The one thing all of us try to avoid, or at least reduce to the minimum, is paying any form of tax. Tax can take the form of a compulsory contribution that we all have to make from our salaries to the state coffers in terms of the Income Tax Act. It can also come in the form of the heavy demands that are sometimes based on unrealistic expectations placed on us as professionals by our close and extended family members, which is lovingly referred to in some communities as “Black Tax”. A third type of “tax” is the one our future, retired selves put on us today in the form of retirement fund contributions that we must make now to eventually have enough money to sustain ourselves when we are no longer willing or able to work.
In her article, “Black tax- burden or investment?” Zenkosi Dyomfana, Investment Manager at Investec Wealth & Investment, defines black tax as “the financial support that a professional or entrepreneur of colour is obligated to provide to their family on an ongoing basis outside of their own living expenses”. In terms of our common law, parents must support children, children must support parents, and spouses must support each other where one party has a basic need for food, shelter, medical care or education, and the other has the financial means to meet those needs. The challenge usually comes in the form of unrealistic expectations from extended family members who feel that they are entitled to enjoy some of the financial spoils of “the one who made it out of the township”.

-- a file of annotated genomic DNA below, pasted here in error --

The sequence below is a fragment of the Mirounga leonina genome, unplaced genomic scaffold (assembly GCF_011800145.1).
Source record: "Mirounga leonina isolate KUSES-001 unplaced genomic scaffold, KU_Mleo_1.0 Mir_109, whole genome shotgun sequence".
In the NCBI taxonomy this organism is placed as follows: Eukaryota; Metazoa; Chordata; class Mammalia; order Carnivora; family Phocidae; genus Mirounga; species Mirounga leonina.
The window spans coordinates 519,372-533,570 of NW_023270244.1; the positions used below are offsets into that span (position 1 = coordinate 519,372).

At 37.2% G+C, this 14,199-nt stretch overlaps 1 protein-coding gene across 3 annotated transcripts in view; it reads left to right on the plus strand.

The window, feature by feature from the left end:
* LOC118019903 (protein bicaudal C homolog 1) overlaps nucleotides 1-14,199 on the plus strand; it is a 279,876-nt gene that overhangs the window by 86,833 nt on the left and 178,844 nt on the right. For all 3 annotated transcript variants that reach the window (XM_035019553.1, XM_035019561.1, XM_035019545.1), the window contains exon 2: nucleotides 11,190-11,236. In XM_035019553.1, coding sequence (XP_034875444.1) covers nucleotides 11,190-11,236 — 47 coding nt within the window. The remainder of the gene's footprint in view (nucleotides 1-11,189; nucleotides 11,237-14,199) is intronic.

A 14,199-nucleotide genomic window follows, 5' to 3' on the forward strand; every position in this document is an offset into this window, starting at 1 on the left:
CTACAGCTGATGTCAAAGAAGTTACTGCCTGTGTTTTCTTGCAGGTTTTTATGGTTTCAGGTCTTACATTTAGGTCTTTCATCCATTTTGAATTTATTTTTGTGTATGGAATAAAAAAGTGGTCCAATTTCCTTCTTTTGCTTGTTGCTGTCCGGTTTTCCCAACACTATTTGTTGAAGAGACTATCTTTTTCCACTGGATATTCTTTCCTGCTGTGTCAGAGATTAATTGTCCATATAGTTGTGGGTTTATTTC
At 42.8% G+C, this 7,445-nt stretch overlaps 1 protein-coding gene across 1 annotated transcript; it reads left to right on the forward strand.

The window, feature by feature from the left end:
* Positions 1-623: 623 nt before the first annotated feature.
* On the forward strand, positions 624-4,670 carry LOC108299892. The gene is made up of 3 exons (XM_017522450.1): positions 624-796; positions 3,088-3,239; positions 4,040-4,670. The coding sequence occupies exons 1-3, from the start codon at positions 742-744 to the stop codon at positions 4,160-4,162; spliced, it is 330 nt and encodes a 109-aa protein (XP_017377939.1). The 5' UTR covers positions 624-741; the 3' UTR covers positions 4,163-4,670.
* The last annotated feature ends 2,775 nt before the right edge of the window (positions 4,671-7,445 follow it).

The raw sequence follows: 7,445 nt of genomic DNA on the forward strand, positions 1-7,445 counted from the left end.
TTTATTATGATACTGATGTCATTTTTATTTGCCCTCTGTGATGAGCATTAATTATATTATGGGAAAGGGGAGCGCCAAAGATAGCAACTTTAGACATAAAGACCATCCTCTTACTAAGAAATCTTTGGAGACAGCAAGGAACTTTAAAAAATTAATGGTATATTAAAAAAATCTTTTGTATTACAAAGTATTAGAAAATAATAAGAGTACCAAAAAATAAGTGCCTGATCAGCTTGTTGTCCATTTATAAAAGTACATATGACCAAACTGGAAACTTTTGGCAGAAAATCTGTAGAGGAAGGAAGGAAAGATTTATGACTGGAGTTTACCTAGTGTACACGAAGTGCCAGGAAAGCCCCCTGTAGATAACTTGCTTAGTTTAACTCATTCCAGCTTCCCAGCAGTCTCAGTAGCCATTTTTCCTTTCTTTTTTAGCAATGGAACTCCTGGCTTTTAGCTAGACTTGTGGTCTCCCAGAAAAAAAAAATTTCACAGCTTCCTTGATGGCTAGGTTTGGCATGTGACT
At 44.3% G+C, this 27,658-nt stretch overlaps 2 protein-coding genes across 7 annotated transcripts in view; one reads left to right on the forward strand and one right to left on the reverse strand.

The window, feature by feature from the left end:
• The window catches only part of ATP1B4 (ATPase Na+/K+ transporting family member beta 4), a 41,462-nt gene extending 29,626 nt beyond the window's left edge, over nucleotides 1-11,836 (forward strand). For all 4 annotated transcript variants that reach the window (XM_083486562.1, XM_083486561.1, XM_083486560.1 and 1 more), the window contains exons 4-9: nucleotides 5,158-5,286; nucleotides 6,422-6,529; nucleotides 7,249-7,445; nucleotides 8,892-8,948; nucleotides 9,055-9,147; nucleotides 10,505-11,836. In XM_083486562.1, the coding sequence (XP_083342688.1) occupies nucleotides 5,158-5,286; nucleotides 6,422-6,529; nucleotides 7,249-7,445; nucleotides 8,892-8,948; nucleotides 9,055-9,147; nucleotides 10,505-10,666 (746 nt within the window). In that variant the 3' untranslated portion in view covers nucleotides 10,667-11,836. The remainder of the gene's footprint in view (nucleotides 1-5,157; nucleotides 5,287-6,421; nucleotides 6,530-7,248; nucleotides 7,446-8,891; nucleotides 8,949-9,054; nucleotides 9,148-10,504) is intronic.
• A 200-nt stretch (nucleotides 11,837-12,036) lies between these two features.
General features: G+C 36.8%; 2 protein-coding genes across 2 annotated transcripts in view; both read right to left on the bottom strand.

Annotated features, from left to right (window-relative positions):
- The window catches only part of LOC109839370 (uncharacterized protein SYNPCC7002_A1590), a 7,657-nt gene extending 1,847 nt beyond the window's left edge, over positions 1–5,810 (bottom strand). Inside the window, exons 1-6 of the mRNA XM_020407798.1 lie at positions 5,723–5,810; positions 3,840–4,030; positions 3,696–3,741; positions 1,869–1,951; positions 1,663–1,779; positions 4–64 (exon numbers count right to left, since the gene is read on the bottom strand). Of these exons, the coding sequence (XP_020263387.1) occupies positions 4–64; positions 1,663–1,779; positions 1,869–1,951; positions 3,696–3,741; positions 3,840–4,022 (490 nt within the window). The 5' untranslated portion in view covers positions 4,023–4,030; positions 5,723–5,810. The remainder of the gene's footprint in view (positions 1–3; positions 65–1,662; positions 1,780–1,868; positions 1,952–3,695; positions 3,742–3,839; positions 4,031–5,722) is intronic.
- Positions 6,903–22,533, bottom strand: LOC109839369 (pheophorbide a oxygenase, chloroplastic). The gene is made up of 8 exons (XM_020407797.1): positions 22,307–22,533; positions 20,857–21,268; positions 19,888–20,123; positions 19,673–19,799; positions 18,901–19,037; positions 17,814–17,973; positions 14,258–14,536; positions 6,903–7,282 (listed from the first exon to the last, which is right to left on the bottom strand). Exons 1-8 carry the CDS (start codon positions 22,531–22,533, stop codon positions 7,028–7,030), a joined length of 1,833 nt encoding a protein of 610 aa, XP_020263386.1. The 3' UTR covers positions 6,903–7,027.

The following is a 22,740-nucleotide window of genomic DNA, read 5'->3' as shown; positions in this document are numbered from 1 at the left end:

In full disclosure, I was raised by an amazing, single, black mother who supported me financially to obtain two law degrees as a full-time student. She made personal and financial sacrifices to give me the opportunities in life that she never had, and I will forever be grateful to her. When she had to take early retirement from her teaching position due to health issues, I stepped up and assumed some financial responsibilities on her behalf. I have always considered it an honour to assist her where and when I was able to do so, and I have never considered it as a constraint on my ability to create wealth or to reach my financial goals.
So, does black tax hold professionals back from achieving their financial goals? In my opinion, it will depend on the ability of the black professional to manage expectations.